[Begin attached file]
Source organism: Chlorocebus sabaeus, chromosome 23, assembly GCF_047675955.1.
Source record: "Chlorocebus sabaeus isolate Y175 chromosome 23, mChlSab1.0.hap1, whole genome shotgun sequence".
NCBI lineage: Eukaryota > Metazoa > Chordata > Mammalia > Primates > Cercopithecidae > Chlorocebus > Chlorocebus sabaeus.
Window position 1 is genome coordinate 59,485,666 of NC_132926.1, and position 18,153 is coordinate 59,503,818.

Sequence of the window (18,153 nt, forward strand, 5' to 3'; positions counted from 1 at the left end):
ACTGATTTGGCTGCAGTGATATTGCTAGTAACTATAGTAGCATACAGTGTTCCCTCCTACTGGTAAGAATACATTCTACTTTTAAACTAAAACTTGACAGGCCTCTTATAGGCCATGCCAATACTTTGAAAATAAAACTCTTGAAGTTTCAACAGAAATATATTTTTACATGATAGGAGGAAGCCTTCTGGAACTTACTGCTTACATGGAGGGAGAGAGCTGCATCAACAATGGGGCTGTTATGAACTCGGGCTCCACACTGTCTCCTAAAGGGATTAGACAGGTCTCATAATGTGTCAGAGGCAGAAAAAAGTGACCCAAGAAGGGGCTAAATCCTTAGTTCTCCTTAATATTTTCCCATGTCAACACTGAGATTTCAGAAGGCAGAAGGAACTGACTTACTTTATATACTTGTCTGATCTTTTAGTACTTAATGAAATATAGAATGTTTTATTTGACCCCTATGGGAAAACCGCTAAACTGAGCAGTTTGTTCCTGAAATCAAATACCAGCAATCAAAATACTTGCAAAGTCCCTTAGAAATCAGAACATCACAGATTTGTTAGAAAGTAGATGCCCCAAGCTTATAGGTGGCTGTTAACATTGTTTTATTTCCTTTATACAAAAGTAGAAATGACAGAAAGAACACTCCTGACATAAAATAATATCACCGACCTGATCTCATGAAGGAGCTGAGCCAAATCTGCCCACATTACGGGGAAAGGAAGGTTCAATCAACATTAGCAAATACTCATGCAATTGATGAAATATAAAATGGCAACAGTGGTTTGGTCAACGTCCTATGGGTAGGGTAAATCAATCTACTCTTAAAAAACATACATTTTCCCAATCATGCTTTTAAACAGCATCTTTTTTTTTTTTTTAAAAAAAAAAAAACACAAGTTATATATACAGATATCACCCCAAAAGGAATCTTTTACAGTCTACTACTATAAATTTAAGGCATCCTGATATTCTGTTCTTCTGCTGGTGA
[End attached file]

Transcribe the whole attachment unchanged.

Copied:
Source organism: Chlorocebus sabaeus, chromosome 23, assembly GCF_047675955.1.
Source record: "Chlorocebus sabaeus isolate Y175 chromosome 23, mChlSab1.0.hap1, whole genome shotgun sequence".
NCBI lineage: Eukaryota > Metazoa > Chordata > Mammalia > Primates > Cercopithecidae > Chlorocebus > Chlorocebus sabaeus.
Window position 1 is genome coordinate 59,485,666 of NC_132926.1, and position 18,153 is coordinate 59,503,818.

Sequence of the window (18,153 nt, forward strand, 5' to 3'; positions counted from 1 at the left end):
ACTGATTTGGCTGCAGTGATATTGCTAGTAACTATAGTAGCATACAGTGTTCCCTCCTACTGGTAAGAATACATTCTACTTTTAAACTAAAACTTGACAGGCCTCTTATAGGCCATGCCAATACTTTGAAAATAAAACTCTTGAAGTTTCAACAGAAATATATTTTTACATGATAGGAGGAAGCCTTCTGGAACTTACTGCTTACATGGAGGGAGAGAGCTGCATCAACAATGGGGCTGTTATGAACTCGGGCTCCACACTGTCTCCTAAAGGGATTAGACAGGTCTCATAATGTGTCAGAGGCAGAAAAAAGTGACCCAAGAAGGGGCTAAATCCTTAGTTCTCCTTAATATTTTCCCATGTCAACACTGAGATTTCAGAAGGCAGAAGGAACTGACTTACTTTATATACTTGTCTGATCTTTTAGTACTTAATGAAATATAGAATGTTTTATTTGACCCCTATGGGAAAACCGCTAAACTGAGCAGTTTGTTCCTGAAATCAAATACCAGCAATCAAAATACTTGCAAAGTCCCTTAGAAATCAGAACATCACAGATTTGTTAGAAAGTAGATGCCCCAAGCTTATAGGTGGCTGTTAACATTGTTTTATTTCCTTTATACAAAAGTAGAAATGACAGAAAGAACACTCCTGACATAAAATAATATCACCGACCTGATCTCATGAAGGAGCTGAGCCAAATCTGCCCACATTACGGGGAAAGGAAGGTTCAATCAACATTAGCAAATACTCATGCAATTGATGAAATATAAAATGGCAACAGTGGTTTGGTCAACGTCCTATGGGTAGGGTAAATCAATCTACTCTTAAAAAACATACATTTTCCCAATCATGCTTTTAAACAGCATCTTTTTTTTTTTTTTAAAAAAAAAAAAACACAAGTTATATATACAGATATCACCCCAAAAGGAATCTTTTACAGTCTACTACTATAAATTTAAGGCATCCTGATATTCTGTTCTTCTGCTGGTGA